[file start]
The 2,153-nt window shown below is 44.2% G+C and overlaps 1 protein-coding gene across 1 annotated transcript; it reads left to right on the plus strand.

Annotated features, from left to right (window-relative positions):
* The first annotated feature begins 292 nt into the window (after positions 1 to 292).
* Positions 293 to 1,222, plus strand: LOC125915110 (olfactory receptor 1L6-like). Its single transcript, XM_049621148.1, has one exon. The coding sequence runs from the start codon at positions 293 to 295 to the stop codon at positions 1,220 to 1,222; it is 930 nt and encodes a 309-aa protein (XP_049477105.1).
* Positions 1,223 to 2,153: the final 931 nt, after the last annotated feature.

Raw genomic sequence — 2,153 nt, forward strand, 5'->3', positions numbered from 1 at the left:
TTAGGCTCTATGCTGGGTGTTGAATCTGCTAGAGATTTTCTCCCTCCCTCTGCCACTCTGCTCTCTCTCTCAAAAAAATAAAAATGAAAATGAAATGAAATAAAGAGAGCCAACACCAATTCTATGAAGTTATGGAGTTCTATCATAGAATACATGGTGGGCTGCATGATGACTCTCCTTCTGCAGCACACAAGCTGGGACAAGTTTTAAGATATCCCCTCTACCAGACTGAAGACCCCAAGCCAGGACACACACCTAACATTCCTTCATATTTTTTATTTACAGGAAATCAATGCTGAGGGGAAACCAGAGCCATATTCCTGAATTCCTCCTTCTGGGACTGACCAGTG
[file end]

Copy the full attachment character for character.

The 2,153-nt window shown below is 44.2% G+C and overlaps 1 protein-coding gene across 1 annotated transcript; it reads left to right on the plus strand.

Annotated features, from left to right (window-relative positions):
* The first annotated feature begins 292 nt into the window (after positions 1 to 292).
* Positions 293 to 1,222, plus strand: LOC125915110 (olfactory receptor 1L6-like). Its single transcript, XM_049621148.1, has one exon. The coding sequence runs from the start codon at positions 293 to 295 to the stop codon at positions 1,220 to 1,222; it is 930 nt and encodes a 309-aa protein (XP_049477105.1).
* Positions 1,223 to 2,153: the final 931 nt, after the last annotated feature.

Raw genomic sequence — 2,153 nt, forward strand, 5'->3', positions numbered from 1 at the left:
TTAGGCTCTATGCTGGGTGTTGAATCTGCTAGAGATTTTCTCCCTCCCTCTGCCACTCTGCTCTCTCTCTCAAAAAAATAAAAATGAAAATGAAATGAAATAAAGAGAGCCAACACCAATTCTATGAAGTTATGGAGTTCTATCATAGAATACATGGTGGGCTGCATGATGACTCTCCTTCTGCAGCACACAAGCTGGGACAAGTTTTAAGATATCCCCTCTACCAGACTGAAGACCCCAAGCCAGGACACACACCTAACATTCCTTCATATTTTTTATTTACAGGAAATCAATGCTGAGGGGAAACCAGAGCCATATTCCTGAATTCCTCCTTCTGGGACTGACCAGTG